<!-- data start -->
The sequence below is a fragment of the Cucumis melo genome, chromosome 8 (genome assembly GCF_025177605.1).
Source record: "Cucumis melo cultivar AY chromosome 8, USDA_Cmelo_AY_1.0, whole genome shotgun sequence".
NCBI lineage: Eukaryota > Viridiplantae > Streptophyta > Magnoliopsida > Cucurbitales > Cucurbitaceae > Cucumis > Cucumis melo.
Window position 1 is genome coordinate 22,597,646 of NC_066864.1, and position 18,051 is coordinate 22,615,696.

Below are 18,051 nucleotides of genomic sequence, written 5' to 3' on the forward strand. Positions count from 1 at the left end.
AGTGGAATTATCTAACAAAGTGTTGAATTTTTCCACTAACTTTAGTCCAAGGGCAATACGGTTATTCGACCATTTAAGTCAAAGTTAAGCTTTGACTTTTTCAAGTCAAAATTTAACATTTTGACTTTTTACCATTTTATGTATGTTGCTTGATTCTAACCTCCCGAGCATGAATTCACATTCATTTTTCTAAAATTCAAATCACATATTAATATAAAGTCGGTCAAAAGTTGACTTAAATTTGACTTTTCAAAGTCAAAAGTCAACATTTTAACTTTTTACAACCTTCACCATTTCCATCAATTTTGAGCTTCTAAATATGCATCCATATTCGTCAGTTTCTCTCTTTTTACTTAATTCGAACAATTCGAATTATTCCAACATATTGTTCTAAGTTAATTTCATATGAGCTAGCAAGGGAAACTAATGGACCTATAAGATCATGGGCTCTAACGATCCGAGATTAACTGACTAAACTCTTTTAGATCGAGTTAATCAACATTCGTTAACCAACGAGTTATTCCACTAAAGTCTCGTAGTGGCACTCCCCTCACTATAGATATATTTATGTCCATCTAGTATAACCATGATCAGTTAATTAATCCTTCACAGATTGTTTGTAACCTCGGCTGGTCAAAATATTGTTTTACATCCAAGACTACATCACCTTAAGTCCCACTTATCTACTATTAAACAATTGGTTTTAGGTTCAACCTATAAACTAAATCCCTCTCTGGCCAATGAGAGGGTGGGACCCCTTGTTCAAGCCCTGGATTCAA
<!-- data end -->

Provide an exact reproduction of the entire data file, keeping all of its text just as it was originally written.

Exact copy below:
The sequence below is a fragment of the Cucumis melo genome, chromosome 8 (genome assembly GCF_025177605.1).
Source record: "Cucumis melo cultivar AY chromosome 8, USDA_Cmelo_AY_1.0, whole genome shotgun sequence".
NCBI lineage: Eukaryota > Viridiplantae > Streptophyta > Magnoliopsida > Cucurbitales > Cucurbitaceae > Cucumis > Cucumis melo.
Window position 1 is genome coordinate 22,597,646 of NC_066864.1, and position 18,051 is coordinate 22,615,696.

Below are 18,051 nucleotides of genomic sequence, written 5' to 3' on the forward strand. Positions count from 1 at the left end.
AGTGGAATTATCTAACAAAGTGTTGAATTTTTCCACTAACTTTAGTCCAAGGGCAATACGGTTATTCGACCATTTAAGTCAAAGTTAAGCTTTGACTTTTTCAAGTCAAAATTTAACATTTTGACTTTTTACCATTTTATGTATGTTGCTTGATTCTAACCTCCCGAGCATGAATTCACATTCATTTTTCTAAAATTCAAATCACATATTAATATAAAGTCGGTCAAAAGTTGACTTAAATTTGACTTTTCAAAGTCAAAAGTCAACATTTTAACTTTTTACAACCTTCACCATTTCCATCAATTTTGAGCTTCTAAATATGCATCCATATTCGTCAGTTTCTCTCTTTTTACTTAATTCGAACAATTCGAATTATTCCAACATATTGTTCTAAGTTAATTTCATATGAGCTAGCAAGGGAAACTAATGGACCTATAAGATCATGGGCTCTAACGATCCGAGATTAACTGACTAAACTCTTTTAGATCGAGTTAATCAACATTCGTTAACCAACGAGTTATTCCACTAAAGTCTCGTAGTGGCACTCCCCTCACTATAGATATATTTATGTCCATCTAGTATAACCATGATCAGTTAATTAATCCTTCACAGATTGTTTGTAACCTCGGCTGGTCAAAATATTGTTTTACATCCAAGACTACATCACCTTAAGTCCCACTTATCTACTATTAAACAATTGGTTTTAGGTTCAACCTATAAACTAAATCCCTCTCTGGCCAATGAGAGGGTGGGACCCCTTGTTCAAGCCCTGGATTCAA